"The enemy, who kept all night in their boats, having, by a strict look-out, discovered where I landed, sent a detachment from the island next morning to cut off my party. I discovered their intentions by my reconnoitering parties, who counted them as they crossed from the fort in the morning in their boats, to the west-shore and informed me that they were 350 in number. I had intelligence again that they were about a mile from us. Half after eleven they attacked me very briskly on my left, having on my right a bog, which they did not venture over, thro' which, however, by the edge of the lake, I sent seventy of my party to get round an attack them in the rear. This party was commanded by Lieut. Farrington. As soon as he began his attack, I pushed them in front, which broke them immediately. I pursued them with the greatest part of my people about a mile, where they retired to a thick cedar swamp, and divided into small parties. By this time it rained again very hard. I called my party immediately together at the boats, where I found that Ensign Wood of  the 17th regiment was killed, Capt. Johnson wounded through the body, a second shot thro' his left arm, and a third in his head. I had two men of the Light Infantry, and eight Rang4ers, wounded, and sixteen Rangers killed. We killed about forty of the enemy, and recovered about fifty firelocks. Their commanding officer, Monsieur la Force, was mortally hurt, and several of the party were likewise wounded. After the action I got the killed and maimed of my detachment together in battoes, returned with them to the Isle à Mot [sic] near which the brig lay. I dispatched one of the vessels to Crown Point, on board of which was put the corpse of Mr. Wood, but Capt. Johnson died on his passage thither; this vessel I ordered to bring more provisions. I buried the rest on an island, and then began to prepare for a second landing; being joined about this time by the Stockbridge Indian Company..." Rogers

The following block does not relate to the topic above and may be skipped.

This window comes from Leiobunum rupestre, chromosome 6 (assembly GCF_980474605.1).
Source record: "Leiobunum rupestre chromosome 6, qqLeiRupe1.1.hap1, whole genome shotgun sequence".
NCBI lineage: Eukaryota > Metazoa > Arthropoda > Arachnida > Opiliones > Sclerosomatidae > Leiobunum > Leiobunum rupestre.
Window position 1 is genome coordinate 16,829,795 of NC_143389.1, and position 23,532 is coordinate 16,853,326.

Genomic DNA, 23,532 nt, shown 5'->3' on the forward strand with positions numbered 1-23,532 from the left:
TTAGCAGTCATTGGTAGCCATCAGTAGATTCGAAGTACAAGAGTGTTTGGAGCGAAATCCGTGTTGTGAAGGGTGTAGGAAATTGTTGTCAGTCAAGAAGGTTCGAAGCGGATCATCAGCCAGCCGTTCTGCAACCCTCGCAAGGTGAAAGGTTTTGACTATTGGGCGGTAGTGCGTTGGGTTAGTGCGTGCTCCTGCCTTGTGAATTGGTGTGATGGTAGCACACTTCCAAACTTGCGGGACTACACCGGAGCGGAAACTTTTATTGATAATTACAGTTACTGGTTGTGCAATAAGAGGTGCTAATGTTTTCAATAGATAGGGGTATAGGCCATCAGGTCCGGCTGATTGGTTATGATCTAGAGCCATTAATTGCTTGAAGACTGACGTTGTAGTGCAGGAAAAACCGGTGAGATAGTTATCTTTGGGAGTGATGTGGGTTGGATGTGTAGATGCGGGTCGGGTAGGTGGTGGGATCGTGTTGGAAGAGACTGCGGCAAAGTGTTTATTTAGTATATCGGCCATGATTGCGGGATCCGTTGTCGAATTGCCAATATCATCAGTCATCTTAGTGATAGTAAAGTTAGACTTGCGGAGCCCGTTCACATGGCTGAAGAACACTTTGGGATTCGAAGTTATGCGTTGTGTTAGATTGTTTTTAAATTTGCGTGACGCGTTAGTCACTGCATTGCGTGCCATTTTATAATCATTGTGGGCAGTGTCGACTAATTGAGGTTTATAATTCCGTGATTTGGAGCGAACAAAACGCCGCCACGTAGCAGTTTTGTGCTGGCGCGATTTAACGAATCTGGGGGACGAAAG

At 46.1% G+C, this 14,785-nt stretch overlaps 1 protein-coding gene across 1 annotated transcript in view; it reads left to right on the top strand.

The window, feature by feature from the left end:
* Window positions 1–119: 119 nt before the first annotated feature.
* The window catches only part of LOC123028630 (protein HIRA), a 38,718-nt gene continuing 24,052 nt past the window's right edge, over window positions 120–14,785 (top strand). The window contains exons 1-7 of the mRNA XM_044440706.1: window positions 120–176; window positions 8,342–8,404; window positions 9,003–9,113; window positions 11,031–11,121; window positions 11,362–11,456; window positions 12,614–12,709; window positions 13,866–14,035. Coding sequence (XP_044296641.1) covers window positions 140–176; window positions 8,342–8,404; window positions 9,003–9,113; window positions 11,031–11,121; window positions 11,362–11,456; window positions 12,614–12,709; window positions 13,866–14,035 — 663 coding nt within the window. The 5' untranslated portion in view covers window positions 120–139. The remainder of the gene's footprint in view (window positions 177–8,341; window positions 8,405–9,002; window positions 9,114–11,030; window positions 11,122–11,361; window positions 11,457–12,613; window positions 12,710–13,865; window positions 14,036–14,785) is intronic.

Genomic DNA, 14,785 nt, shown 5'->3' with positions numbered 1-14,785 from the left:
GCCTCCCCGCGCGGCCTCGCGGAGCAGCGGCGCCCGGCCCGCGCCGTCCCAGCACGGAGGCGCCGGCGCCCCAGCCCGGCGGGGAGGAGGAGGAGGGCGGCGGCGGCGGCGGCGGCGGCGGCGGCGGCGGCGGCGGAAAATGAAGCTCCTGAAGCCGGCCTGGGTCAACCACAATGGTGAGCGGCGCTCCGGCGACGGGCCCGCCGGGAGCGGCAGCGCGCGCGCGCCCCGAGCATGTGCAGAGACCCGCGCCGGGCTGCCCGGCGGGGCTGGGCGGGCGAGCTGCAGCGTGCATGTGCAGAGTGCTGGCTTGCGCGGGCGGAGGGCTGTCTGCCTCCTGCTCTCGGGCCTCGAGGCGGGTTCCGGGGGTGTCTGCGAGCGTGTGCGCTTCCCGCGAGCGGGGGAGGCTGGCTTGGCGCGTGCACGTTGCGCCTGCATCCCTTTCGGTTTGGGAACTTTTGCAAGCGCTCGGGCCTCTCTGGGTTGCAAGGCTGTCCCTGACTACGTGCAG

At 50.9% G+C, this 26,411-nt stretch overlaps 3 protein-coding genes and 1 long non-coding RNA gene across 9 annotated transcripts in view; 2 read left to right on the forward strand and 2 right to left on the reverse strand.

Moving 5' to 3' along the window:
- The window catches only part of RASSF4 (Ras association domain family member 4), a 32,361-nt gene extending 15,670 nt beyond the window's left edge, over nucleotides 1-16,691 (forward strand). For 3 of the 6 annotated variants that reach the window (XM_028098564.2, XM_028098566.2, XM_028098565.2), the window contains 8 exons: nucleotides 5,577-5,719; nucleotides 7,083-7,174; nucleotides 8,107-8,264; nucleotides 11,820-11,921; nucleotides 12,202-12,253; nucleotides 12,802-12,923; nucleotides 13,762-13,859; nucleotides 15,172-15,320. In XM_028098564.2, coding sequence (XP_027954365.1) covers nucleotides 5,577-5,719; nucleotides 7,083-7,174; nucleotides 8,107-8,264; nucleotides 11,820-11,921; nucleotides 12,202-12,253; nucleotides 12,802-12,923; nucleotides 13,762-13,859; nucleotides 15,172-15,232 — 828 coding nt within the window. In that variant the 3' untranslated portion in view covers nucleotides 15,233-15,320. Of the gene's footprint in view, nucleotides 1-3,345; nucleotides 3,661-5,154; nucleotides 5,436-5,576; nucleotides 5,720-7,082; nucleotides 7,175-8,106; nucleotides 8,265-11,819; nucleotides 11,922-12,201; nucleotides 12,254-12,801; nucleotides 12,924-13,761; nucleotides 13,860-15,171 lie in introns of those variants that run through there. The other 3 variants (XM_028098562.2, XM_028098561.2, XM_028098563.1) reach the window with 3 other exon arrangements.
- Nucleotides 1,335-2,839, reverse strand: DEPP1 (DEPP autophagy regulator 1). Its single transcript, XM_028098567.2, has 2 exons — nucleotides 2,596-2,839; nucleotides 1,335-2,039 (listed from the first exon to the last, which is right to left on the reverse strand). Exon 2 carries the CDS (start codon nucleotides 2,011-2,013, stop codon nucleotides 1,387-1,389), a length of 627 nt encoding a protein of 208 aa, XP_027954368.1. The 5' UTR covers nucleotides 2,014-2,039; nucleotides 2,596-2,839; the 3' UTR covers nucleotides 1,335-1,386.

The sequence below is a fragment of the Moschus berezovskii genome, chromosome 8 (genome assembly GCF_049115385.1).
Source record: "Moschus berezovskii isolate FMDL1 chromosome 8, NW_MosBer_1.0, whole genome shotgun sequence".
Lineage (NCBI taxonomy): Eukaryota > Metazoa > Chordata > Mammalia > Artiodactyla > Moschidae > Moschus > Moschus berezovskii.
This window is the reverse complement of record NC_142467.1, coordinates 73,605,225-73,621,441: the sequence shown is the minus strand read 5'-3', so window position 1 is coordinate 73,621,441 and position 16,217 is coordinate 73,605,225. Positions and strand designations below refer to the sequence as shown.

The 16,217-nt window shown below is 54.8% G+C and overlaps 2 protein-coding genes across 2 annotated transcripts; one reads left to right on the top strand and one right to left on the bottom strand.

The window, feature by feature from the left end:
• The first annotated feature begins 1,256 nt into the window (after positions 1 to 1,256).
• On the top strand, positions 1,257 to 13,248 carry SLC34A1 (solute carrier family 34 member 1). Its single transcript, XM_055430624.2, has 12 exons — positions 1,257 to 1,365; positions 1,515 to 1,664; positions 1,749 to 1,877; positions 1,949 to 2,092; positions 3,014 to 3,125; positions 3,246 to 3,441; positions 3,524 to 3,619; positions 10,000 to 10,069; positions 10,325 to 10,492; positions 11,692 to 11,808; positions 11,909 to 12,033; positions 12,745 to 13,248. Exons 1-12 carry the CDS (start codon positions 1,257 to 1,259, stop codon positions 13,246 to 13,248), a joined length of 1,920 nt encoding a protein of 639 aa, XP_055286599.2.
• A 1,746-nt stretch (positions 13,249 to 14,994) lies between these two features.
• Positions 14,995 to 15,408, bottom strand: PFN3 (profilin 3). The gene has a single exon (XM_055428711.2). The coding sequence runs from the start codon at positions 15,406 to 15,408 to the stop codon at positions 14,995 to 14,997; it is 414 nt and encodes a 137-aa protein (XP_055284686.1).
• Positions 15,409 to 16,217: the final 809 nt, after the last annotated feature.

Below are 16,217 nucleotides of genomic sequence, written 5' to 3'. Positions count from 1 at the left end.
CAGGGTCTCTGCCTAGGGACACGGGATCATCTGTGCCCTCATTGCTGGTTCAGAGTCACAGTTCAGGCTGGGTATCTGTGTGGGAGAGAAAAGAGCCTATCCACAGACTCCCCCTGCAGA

June 9